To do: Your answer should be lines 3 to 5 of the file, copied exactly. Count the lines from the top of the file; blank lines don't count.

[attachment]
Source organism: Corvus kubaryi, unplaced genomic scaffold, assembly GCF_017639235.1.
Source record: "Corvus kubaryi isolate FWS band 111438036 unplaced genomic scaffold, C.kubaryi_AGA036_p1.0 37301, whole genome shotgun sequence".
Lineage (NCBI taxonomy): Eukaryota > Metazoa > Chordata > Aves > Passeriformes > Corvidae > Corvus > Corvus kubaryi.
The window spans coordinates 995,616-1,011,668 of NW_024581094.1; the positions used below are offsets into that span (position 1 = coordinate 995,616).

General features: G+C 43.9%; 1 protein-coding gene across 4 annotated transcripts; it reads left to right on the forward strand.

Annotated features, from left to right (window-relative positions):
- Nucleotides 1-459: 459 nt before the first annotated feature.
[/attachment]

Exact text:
Lineage (NCBI taxonomy): Eukaryota > Metazoa > Chordata > Aves > Passeriformes > Corvidae > Corvus > Corvus kubaryi.
The window spans coordinates 995,616-1,011,668 of NW_024581094.1; the positions used below are offsets into that span (position 1 = coordinate 995,616).

General features: G+C 43.9%; 1 protein-coding gene across 4 annotated transcripts; it reads left to right on the forward strand.